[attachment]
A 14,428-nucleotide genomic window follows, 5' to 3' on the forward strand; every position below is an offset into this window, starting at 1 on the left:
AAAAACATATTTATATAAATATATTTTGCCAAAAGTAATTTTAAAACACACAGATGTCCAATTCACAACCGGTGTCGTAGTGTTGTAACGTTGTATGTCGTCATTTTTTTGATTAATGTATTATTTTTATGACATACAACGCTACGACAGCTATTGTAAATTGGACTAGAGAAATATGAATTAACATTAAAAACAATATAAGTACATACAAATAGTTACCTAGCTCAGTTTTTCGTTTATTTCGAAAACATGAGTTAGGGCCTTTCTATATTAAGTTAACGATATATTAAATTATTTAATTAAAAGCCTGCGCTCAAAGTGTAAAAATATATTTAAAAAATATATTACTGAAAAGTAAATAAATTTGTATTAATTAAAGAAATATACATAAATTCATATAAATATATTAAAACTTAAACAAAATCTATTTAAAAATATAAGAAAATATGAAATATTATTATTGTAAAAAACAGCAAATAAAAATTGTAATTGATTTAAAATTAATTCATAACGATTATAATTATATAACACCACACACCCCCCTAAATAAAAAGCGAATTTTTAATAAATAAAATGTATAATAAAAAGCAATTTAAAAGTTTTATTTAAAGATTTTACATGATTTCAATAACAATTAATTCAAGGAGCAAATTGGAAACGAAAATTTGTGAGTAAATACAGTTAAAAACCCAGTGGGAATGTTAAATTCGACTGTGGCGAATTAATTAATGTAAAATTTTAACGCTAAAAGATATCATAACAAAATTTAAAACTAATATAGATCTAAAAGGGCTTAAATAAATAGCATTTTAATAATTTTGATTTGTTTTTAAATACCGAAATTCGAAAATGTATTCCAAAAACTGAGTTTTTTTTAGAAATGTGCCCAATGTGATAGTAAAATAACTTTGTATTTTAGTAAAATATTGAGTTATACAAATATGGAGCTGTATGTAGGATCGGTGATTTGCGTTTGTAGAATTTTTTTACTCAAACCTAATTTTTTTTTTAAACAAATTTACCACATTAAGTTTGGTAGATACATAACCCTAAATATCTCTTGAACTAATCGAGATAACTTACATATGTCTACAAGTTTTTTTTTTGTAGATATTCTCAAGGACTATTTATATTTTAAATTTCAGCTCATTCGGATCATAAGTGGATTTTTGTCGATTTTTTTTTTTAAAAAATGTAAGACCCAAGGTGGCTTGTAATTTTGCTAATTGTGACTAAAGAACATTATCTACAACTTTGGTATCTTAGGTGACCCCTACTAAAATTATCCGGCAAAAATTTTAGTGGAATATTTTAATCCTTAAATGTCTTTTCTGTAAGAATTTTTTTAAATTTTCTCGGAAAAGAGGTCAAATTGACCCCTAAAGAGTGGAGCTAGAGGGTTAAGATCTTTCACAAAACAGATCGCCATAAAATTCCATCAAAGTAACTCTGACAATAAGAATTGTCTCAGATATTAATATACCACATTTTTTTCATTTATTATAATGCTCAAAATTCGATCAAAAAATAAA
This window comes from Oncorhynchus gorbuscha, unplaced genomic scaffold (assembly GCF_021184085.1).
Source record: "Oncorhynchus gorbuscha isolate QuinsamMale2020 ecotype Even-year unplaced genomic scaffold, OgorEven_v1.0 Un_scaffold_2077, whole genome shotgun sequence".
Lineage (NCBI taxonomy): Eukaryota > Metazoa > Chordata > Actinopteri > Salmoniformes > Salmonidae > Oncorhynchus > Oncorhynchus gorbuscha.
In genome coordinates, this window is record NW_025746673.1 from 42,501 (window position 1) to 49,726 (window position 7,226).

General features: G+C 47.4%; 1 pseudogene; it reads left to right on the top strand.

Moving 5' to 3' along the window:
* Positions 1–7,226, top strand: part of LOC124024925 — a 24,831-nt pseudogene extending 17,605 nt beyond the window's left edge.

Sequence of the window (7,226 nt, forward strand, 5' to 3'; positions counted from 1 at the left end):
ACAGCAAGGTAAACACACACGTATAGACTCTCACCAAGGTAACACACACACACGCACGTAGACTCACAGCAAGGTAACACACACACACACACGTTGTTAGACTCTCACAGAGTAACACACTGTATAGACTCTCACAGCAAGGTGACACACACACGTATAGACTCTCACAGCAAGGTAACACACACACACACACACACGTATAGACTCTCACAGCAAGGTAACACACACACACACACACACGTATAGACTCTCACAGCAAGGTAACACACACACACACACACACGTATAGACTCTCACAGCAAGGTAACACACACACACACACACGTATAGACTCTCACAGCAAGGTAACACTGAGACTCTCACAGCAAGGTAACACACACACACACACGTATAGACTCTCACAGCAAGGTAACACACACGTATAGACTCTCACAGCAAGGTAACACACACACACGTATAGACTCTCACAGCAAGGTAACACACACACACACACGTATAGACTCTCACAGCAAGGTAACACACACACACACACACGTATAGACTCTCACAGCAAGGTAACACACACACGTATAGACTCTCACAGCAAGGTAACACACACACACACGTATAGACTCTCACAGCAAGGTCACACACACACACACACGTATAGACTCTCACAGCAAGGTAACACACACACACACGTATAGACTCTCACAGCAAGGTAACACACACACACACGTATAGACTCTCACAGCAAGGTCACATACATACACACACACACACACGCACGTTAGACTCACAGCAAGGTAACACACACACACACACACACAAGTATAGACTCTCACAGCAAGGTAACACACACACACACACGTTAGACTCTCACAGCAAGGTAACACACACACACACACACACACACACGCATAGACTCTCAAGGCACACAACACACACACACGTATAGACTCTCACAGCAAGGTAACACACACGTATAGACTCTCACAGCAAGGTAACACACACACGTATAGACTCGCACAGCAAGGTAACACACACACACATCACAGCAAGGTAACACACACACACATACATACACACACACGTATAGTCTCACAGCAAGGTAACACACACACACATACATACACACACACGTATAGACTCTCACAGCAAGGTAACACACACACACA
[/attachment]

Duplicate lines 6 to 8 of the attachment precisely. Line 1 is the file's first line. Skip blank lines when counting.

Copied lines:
In genome coordinates, this window is record NW_025746673.1 from 42,501 (window position 1) to 49,726 (window position 7,226).

General features: G+C 47.4%; 1 pseudogene; it reads left to right on the top strand.

Moving 5' to 3' along the window: